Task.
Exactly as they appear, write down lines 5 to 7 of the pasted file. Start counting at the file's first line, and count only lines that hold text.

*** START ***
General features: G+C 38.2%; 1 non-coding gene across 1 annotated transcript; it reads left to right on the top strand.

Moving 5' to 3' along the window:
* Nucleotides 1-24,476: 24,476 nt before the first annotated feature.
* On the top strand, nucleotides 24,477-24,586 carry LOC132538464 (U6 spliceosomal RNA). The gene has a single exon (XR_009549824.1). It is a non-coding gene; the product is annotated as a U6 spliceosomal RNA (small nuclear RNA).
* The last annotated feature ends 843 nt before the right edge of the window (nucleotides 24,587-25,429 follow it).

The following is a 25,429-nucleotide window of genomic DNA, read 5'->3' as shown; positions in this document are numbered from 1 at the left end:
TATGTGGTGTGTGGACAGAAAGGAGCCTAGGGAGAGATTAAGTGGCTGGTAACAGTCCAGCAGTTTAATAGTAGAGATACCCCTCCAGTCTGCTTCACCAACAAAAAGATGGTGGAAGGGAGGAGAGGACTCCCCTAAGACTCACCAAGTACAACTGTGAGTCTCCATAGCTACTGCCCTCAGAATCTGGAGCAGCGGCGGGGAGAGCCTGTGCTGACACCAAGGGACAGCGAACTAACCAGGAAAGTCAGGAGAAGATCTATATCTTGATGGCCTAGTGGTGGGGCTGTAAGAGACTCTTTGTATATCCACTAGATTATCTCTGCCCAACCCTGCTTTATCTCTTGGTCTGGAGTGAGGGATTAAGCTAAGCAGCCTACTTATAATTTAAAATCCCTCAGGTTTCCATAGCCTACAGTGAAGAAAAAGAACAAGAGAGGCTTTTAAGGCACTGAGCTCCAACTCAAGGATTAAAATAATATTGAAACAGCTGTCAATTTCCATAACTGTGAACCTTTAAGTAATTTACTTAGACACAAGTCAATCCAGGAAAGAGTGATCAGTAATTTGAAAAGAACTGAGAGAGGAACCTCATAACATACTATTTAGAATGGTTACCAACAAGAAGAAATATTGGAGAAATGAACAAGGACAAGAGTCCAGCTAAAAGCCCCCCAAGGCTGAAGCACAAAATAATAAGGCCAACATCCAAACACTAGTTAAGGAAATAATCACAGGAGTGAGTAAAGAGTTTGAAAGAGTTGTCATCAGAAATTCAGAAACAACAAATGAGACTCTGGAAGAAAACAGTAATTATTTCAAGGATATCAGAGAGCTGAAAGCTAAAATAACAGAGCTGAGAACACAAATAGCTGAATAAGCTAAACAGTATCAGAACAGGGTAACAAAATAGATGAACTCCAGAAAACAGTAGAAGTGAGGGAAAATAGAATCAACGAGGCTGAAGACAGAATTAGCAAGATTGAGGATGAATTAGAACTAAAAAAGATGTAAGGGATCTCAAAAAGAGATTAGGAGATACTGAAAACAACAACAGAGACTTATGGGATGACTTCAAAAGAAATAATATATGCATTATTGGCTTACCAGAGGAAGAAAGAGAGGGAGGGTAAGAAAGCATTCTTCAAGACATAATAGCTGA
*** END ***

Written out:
* The last annotated feature ends 843 nt before the right edge of the window (nucleotides 24,587-25,429 follow it).

The following is a 25,429-nucleotide window of genomic DNA, read 5'->3' as shown; positions in this document are numbered from 1 at the left end:
TATGTGGTGTGTGGACAGAAAGGAGCCTAGGGAGAGATTAAGTGGCTGGTAACAGTCCAGCAGTTTAATAGTAGAGATACCCCTCCAGTCTGCTTCACCAACAAAAAGATGGTGGAAGGGAGGAGAGGACTCCCCTAAGACTCACCAAGTACAACTGTGAGTCTCCATAGCTACTGCCCTCAGAATCTGGAGCAGCGGCGGGGAGAGCCTGTGCTGACACCAAGGGACAGCGAACTAACCAGGAAAGTCAGGAGAAGATCTATATCTTGATGGCCTAGTGGTGGGGCTGTAAGAGACTCTTTGTATATCCACTAGATTATCTCTGCCCAACCCTGCTTTATCTCTTGGTCTGGAGTGAGGGATTAAGCTAAGCAGCCTACTTATAATTTAAAATCCCTCAGGTTTCCATAGCCTACAGTGAAGAAAAAGAACAAGAGAGGCTTTTAAGGCACTGAGCTCCAACTCAAGGATTAAAATAATATTGAAACAGCTGTCAATTTCCATAACTGTGAACCTTTAAGTAATTTACTTAGACACAAGTCAATCCAGGAAAGAGTGATCAGTAATTTGAAAAGAACTGAGAGAGGAACCTCATAACATACTATTTAGAATGGTTACCAACAAGAAGAAATATTGGAGAAATGAACAAGGACAAGAGTCCAGCTAAAAGCCCCCCAAGGCTGAAGCACAAAATAATAAGGCCAACATCCAAACACTAGTTAAGGAAATAATCACAGGAGTGAGTAAAGAGTTTGAAAGAGTTGTCATCAGAAATTCAGAAACAACAAATGAGACTCTGGAAGAAAACAGTAATTATTTCAAGGATATCAGAGAGCTGAAAGCTAAAATAACAGAGCTGAGAACACAAATAGCTGAATAAGCTAAACAGTATCAGAACAGGGTAACAAAATAGATGAACTCCAGAAAACAGTAGAAGTGAGGGAAAATAGAATCAACGAGGCTGAAGACAGAATTAGCAAGATTGAGGATGAATTAGAACTAAAAAAGATGTAAGGGATCTCAAAAAGAGATTAGGAGATACTGAAAACAACAACAGAGACTTATGGGATGACTTCAAAAGAAATAATATATGCATTATTGGCTTACCAGAGGAAGAAAGAGAGGGAGGGTAAGAAAGCATTCTTCAAGACATAATAGCTGA